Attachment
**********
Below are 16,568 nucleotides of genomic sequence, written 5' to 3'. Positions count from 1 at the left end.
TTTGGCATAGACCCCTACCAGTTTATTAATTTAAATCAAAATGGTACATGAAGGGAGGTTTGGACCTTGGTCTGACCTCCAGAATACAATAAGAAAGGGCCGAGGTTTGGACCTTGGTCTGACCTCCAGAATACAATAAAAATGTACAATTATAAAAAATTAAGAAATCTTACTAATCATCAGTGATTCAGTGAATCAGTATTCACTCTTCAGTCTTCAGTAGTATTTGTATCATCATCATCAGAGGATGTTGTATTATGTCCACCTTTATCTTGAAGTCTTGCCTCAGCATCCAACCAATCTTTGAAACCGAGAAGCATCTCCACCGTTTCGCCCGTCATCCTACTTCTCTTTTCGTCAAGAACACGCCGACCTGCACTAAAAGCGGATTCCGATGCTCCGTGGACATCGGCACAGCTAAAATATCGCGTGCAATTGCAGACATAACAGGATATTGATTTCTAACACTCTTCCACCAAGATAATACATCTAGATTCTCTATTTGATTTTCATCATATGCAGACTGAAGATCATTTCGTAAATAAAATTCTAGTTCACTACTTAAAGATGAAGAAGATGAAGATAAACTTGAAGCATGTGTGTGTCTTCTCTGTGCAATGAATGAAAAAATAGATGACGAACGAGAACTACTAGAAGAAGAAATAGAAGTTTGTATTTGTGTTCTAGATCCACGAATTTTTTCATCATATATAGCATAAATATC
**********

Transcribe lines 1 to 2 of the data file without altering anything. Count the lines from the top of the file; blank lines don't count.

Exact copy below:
Below are 16,568 nucleotides of genomic sequence, written 5' to 3'. Positions count from 1 at the left end.
TTTGGCATAGACCCCTACCAGTTTATTAATTTAAATCAAAATGGTACATGAAGGGAGGTTTGGACCTTGGTCTGACCTCCAGAATACAATAAGAAAGGGCCGAGGTTTGGACCTTGGTCTGACCTCCAGAATACAATAAAAATGTACAATTATAAAAAATTAAGAAATCTTACTAATCATCAGTGATTCAGTGAATCAGTATTCACTCTTCAGTCTTCAGTAGTATTTGTATCATCATCATCAGAGGATGTTGTATTATGTCCACCTTTATCTTGAAGTCTTGCCTCAGCATCCAACCAATCTTTGAAACCGAGAAGCATCTCCACCGTTTCGCCCGTCATCCTACTTCTCTTTTCGTCAAGAACACGCCGACCTGCACTAAAAGCGGATTCCGATGCTCCGTGGACATCGGCACAGCTAAAATATCGCGTGCAATTGCAGACATAACAGGATATTGATTTCTAACACTCTTCCACCAAGATAATACATCTAGATTCTCTATTTGATTTTCATCATATGCAGACTGAAGATCATTTCGTAAATAAAATTCTAGTTCACTACTTAAAGATGAAGAAGATGAAGATAAACTTGAAGCATGTGTGTGTCTTCTCTGTGCAATGAATGAAAAAATAGATGACGAACGAGAACTACTAGAAGAAGAAATAGAAGTTTGTATTTGTGTTCTAGATCCACGAATTTTTTCATCATATATAGCATAAATATC